A major challenge throughout has been to involve church leaders from both communities whose participation really could make a significant long-term difference in attitudes and perceptions among Mormons and Evangelicals on a much more widespread scale than pure academics are usually able to generate.  In the last few years this has actually begun, though it seems too early to tell whether or not it will continue and continue to grow to the level of involvement that will precipitate long-term changes, either in clarifications of what each group itself truly believes or in external perceptions of what the other group believes.  Of course, evangelicalism is an amorphous group of theologically conservative Protestants who have no president, pope, prophet, or patriarch, while the magisterium of Mormonism more resembles Roman Catholic or Eastern Orthodox hierarchies.  These disparities create both opportunities and obstacles.

On the one hand, it is far easier for the LDS officially to change in any area, big or small; all it requires is an announcement by the Church's President or those who speak for him at a General Conference or via some other official means.  But the LDS leadership will do this only on rare occasions and for issues they deem to be of great importance.  On the other hand, it is comparatively easy for individual evangelicals, institutions, parachurch movements, and even entire denominations (especially small ones) to change, even on major issues, through formal and informal politicking, often initiated at the grass-roots level.  But with no one to impose such changes on the entire movement, with only a loose unity (and at times not even that) and a loosely defined unity among the various branches of the movement, seemingly unending diversity of opinion accompanied by rancorous struggles among competing camps can afflict evangelicalism for decades on end (witness the ongoing gender-roles conflicts as a classic example).

What has resulted from the Evangelical-Mormon dialogues of the last fifteen-or-so years?  How successful have they been?  Usually one answers questions like those in terms of goals fulfilled.  If that criterion is applied here, then the gatherings have been wildly successful, because, to my knowledge, goals have been deliberately quite modest. 

One is reminded of reports of East-West diplomacy at the height of the Cold War.  Sometimes a victory was simply agreeing to meet again and news reports commented merely that "frank and open discussions were held."  I doubt things have ever been quite that bleak with us.  Instead, especially in the earliest years, we went into our meetings not hoping to resolve some conflict, not expecting to convert anyone to our points of view, but merely for building friendships, good will, trust, and mutual understanding.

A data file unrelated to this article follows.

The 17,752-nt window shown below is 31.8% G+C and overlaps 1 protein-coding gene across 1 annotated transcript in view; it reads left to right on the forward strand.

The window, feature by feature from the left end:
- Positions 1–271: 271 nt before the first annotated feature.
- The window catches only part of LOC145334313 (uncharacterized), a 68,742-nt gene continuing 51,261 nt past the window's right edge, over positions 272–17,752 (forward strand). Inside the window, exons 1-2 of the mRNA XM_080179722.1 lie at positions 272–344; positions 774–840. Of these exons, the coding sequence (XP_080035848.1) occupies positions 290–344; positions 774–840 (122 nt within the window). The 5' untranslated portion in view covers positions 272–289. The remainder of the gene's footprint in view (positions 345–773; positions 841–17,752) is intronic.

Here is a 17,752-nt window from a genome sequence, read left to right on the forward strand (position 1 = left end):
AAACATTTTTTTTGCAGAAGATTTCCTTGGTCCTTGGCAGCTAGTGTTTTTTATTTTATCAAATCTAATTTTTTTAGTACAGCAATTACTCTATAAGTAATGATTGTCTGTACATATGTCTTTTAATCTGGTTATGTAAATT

Evangelicals had met with and even published the results of dialogues with Catholics, liberal Protestants, Jews, Muslims, Hindus, Buddhists, and even such fringe groups as the Unification Church led by Sun Myung Moon, but where were any comparable efforts, at least within the last half-century, with the Church of Jesus Christ of Latter-day Saints?  Mormons regularly invited more liberal Christian scholars, Jews, and Muslims (and no doubt others) to conferences at Brigham Young, participated in groups like SBL and AAR both nationally and regionally, including in deliberately arranged pluralistic settings, but, apart from the individual personal friend of someone or the other, when were Evangelicals en bloc given any attention or invited to participate in these events?  Now all this has changed and hopefully not just in the short run.

But has anything more happened on the North American religious landscape worthy of the kind of full-scale scholarly scrutiny conventionally associated with the American Academy of Religion?  Have the seeds been planted deeply enough in good soil so that fruit will inevitably flourish that actually changes the face of either Mormonism or Evangelicalism on this continent and perhaps beyond?  Or if that seems far too ambitious, have seeds been planted that at least will change the perception of one or both groups about each other in any widespread fashion?  I personally believe the answer to the second question is "yes" and to the first question, "it's too early to tell."  But as we all know, unexpected developments, including larger world events, can quickly move us in entirely unanticipated directions, positively and negatively, forward and backward.  So the sanest answer, no doubt, is to say that we must wait to see.

 

Craig L. Blomberg is the Distinguished Professor of New Testament at Denver Seminary and the author of numerous books. He is presenting this paper at the American Academy of Religion, Montreal in November 2009. It is published here with permission.